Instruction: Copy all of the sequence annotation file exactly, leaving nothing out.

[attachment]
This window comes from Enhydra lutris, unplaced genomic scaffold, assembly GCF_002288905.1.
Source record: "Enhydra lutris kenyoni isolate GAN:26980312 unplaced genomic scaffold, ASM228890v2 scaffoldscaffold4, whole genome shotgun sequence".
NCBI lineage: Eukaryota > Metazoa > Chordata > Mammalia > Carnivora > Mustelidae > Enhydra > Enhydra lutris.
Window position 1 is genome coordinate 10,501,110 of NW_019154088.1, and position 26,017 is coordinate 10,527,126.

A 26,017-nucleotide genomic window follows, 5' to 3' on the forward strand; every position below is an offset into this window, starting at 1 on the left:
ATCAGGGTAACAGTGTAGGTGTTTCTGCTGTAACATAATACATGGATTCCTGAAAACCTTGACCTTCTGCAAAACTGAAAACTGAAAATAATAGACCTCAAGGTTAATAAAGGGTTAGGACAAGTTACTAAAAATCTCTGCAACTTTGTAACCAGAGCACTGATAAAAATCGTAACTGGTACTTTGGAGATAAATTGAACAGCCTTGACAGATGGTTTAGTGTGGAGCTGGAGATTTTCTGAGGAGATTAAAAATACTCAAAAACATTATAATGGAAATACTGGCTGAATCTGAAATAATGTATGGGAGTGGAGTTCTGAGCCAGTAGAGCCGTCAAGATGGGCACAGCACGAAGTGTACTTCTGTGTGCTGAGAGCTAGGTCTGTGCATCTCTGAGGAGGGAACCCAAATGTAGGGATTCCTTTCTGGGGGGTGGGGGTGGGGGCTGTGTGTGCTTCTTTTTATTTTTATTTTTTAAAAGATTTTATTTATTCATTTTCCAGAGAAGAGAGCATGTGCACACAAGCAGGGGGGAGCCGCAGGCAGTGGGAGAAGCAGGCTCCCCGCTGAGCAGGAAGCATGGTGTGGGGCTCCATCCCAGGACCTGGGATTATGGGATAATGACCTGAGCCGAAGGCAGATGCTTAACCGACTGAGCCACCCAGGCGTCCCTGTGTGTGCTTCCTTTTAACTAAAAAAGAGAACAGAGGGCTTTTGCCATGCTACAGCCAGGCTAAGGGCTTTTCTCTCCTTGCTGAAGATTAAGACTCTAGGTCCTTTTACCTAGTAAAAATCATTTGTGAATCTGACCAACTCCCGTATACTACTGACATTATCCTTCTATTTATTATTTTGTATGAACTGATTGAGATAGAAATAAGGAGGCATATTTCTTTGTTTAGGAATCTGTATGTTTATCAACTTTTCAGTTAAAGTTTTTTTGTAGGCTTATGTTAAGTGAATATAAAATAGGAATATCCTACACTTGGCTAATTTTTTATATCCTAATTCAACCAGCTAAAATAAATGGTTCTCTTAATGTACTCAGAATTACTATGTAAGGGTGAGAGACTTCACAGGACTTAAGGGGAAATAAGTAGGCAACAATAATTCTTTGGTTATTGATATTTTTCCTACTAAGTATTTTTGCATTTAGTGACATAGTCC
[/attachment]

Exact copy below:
This window comes from Enhydra lutris, unplaced genomic scaffold, assembly GCF_002288905.1.
Source record: "Enhydra lutris kenyoni isolate GAN:26980312 unplaced genomic scaffold, ASM228890v2 scaffoldscaffold4, whole genome shotgun sequence".
NCBI lineage: Eukaryota > Metazoa > Chordata > Mammalia > Carnivora > Mustelidae > Enhydra > Enhydra lutris.
Window position 1 is genome coordinate 10,501,110 of NW_019154088.1, and position 26,017 is coordinate 10,527,126.

A 26,017-nucleotide genomic window follows, 5' to 3' on the forward strand; every position below is an offset into this window, starting at 1 on the left:
ATCAGGGTAACAGTGTAGGTGTTTCTGCTGTAACATAATACATGGATTCCTGAAAACCTTGACCTTCTGCAAAACTGAAAACTGAAAATAATAGACCTCAAGGTTAATAAAGGGTTAGGACAAGTTACTAAAAATCTCTGCAACTTTGTAACCAGAGCACTGATAAAAATCGTAACTGGTACTTTGGAGATAAATTGAACAGCCTTGACAGATGGTTTAGTGTGGAGCTGGAGATTTTCTGAGGAGATTAAAAATACTCAAAAACATTATAATGGAAATACTGGCTGAATCTGAAATAATGTATGGGAGTGGAGTTCTGAGCCAGTAGAGCCGTCAAGATGGGCACAGCACGAAGTGTACTTCTGTGTGCTGAGAGCTAGGTCTGTGCATCTCTGAGGAGGGAACCCAAATGTAGGGATTCCTTTCTGGGGGGTGGGGGTGGGGGCTGTGTGTGCTTCTTTTTATTTTTATTTTTTAAAAGATTTTATTTATTCATTTTCCAGAGAAGAGAGCATGTGCACACAAGCAGGGGGGAGCCGCAGGCAGTGGGAGAAGCAGGCTCCCCGCTGAGCAGGAAGCATGGTGTGGGGCTCCATCCCAGGACCTGGGATTATGGGATAATGACCTGAGCCGAAGGCAGATGCTTAACCGACTGAGCCACCCAGGCGTCCCTGTGTGTGCTTCCTTTTAACTAAAAAAGAGAACAGAGGGCTTTTGCCATGCTACAGCCAGGCTAAGGGCTTTTCTCTCCTTGCTGAAGATTAAGACTCTAGGTCCTTTTACCTAGTAAAAATCATTTGTGAATCTGACCAACTCCCGTATACTACTGACATTATCCTTCTATTTATTATTTTGTATGAACTGATTGAGATAGAAATAAGGAGGCATATTTCTTTGTTTAGGAATCTGTATGTTTATCAACTTTTCAGTTAAAGTTTTTTTGTAGGCTTATGTTAAGTGAATATAAAATAGGAATATCCTACACTTGGCTAATTTTTTATATCCTAATTCAACCAGCTAAAATAAATGGTTCTCTTAATGTACTCAGAATTACTATGTAAGGGTGAGAGACTTCACAGGACTTAAGGGGAAATAAGTAGGCAACAATAATTCTTTGGTTATTGATATTTTTCCTACTAAGTATTTTTGCATTTAGTGACATAGTCC